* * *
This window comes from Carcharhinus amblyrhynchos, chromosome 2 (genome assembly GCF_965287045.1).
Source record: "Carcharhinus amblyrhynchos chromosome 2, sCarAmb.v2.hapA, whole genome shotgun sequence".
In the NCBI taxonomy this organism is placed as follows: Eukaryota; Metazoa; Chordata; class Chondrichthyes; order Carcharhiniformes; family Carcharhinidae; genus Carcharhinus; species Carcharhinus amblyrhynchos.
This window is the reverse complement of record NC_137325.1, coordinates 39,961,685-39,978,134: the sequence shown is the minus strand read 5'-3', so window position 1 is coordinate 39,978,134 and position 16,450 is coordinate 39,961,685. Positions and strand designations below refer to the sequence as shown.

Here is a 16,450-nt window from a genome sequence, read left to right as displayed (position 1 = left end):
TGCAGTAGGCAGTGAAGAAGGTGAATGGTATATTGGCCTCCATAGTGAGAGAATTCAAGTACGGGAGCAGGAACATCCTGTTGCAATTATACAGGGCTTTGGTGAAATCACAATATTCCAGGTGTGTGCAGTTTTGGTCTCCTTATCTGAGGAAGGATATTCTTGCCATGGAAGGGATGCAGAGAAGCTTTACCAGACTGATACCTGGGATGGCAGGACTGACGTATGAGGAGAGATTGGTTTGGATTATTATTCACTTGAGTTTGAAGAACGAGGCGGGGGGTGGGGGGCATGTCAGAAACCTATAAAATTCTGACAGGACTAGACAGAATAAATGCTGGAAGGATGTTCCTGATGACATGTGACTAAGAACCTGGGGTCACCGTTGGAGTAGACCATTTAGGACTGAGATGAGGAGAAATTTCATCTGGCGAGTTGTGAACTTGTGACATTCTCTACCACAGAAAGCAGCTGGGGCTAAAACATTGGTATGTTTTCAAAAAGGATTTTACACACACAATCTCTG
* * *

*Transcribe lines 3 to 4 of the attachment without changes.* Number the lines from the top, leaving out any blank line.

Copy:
In the NCBI taxonomy this organism is placed as follows: Eukaryota; Metazoa; Chordata; class Chondrichthyes; order Carcharhiniformes; family Carcharhinidae; genus Carcharhinus; species Carcharhinus amblyrhynchos.
This window is the reverse complement of record NC_137325.1, coordinates 39,961,685-39,978,134: the sequence shown is the minus strand read 5'-3', so window position 1 is coordinate 39,978,134 and position 16,450 is coordinate 39,961,685. Positions and strand designations below refer to the sequence as shown.